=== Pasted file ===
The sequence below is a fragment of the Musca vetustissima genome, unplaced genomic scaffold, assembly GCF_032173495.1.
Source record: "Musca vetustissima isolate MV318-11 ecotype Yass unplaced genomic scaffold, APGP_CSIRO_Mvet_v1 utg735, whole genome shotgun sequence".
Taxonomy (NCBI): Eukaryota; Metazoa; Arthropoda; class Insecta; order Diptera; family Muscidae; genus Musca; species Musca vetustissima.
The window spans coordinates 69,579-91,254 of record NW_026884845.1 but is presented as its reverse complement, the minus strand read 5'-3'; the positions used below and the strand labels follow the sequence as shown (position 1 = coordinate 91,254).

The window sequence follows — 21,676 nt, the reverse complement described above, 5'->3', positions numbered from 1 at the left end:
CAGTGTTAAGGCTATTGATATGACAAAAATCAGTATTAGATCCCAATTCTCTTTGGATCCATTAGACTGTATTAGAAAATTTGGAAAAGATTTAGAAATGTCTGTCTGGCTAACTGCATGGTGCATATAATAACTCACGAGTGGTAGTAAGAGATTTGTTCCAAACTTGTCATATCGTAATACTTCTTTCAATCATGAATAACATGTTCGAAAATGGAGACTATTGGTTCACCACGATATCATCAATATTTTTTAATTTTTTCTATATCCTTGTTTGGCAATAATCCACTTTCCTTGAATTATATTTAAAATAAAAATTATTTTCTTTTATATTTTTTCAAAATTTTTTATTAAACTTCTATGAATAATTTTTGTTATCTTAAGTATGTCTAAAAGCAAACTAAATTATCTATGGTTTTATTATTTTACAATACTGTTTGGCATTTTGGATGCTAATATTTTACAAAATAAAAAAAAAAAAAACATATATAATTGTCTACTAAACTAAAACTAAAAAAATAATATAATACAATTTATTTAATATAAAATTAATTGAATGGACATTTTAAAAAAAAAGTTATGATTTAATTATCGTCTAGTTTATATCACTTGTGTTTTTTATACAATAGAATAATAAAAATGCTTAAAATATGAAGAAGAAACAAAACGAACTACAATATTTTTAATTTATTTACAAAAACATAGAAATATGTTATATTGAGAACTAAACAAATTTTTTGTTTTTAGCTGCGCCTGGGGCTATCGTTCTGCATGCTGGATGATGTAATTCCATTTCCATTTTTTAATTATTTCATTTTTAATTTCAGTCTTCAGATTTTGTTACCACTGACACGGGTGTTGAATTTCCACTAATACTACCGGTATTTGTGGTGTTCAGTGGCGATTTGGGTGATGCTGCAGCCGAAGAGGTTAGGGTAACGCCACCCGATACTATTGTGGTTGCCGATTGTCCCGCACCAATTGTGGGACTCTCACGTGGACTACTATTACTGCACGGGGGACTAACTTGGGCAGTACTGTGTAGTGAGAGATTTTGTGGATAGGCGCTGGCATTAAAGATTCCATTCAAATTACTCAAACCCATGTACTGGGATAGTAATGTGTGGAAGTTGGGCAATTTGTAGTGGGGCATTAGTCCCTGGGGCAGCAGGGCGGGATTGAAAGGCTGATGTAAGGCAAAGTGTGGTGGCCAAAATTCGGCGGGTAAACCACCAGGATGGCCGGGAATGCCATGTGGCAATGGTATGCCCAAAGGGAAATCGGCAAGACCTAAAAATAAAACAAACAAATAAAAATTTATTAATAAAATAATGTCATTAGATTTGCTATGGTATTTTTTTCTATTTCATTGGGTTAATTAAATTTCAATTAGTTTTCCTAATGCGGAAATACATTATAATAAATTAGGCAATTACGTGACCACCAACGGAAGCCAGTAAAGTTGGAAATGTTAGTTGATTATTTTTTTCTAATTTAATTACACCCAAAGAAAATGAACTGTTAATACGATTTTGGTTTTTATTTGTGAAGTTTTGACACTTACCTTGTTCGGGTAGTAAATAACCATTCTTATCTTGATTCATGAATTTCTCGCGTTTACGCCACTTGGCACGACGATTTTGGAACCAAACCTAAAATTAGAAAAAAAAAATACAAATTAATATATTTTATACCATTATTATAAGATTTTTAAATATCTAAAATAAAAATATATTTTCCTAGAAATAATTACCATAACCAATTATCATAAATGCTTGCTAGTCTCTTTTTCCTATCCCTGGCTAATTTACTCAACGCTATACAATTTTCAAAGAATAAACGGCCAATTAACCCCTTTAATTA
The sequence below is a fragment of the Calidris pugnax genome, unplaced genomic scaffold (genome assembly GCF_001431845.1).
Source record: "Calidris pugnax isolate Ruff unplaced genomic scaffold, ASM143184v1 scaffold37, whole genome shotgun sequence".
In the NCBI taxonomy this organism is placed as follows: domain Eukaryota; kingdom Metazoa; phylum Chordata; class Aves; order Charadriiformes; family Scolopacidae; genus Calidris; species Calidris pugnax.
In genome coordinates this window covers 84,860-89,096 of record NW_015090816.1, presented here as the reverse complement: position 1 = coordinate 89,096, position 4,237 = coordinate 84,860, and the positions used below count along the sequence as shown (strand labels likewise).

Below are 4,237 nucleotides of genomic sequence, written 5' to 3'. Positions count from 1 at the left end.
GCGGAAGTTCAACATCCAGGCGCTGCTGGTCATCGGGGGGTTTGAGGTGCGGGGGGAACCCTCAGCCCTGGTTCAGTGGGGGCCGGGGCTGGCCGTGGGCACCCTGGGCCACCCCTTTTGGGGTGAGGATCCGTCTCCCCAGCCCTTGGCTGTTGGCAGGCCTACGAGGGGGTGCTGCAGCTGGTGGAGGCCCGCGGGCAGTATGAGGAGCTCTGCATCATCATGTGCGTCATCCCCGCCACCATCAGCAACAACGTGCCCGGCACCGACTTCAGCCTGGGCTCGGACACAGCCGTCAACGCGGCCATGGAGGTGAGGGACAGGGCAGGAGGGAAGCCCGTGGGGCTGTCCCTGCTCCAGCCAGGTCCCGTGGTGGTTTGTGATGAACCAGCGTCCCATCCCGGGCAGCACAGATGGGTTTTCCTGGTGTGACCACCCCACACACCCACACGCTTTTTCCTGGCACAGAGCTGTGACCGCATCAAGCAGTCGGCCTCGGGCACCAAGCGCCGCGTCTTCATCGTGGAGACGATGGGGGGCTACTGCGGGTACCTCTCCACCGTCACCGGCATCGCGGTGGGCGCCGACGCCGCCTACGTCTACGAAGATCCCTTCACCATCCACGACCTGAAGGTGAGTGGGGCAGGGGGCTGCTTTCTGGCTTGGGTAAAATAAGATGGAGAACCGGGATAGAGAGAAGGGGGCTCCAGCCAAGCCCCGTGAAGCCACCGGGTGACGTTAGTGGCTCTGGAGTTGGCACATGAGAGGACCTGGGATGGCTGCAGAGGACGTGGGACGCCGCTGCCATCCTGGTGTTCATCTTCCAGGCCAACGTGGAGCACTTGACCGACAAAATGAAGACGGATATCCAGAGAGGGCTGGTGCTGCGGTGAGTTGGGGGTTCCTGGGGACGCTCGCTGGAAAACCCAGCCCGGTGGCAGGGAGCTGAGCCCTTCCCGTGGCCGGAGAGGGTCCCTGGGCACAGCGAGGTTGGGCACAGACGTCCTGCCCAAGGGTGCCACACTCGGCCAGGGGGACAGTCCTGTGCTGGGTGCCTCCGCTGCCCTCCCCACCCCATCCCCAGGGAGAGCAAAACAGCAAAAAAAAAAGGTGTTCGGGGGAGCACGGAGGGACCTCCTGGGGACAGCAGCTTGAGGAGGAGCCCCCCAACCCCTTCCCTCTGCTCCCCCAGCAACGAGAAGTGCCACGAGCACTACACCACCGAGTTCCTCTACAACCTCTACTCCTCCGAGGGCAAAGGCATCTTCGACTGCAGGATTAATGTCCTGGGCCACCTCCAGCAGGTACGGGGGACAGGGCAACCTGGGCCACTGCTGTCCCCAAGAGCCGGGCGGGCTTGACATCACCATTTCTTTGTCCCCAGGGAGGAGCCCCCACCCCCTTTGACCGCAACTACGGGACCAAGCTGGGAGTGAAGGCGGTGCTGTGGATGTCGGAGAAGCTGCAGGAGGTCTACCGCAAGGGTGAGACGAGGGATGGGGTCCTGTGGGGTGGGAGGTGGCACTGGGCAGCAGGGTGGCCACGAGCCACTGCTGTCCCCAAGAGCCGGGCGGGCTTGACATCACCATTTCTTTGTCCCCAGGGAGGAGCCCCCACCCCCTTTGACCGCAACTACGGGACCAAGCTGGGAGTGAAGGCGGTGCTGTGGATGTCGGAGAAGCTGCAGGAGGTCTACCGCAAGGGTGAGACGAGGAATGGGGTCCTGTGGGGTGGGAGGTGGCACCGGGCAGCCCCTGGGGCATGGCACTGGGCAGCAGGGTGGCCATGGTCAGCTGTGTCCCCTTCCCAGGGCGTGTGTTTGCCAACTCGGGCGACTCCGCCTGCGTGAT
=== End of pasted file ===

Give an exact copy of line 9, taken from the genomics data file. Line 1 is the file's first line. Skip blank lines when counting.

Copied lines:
In the NCBI taxonomy this organism is placed as follows: domain Eukaryota; kingdom Metazoa; phylum Chordata; class Aves; order Charadriiformes; family Scolopacidae; genus Calidris; species Calidris pugnax.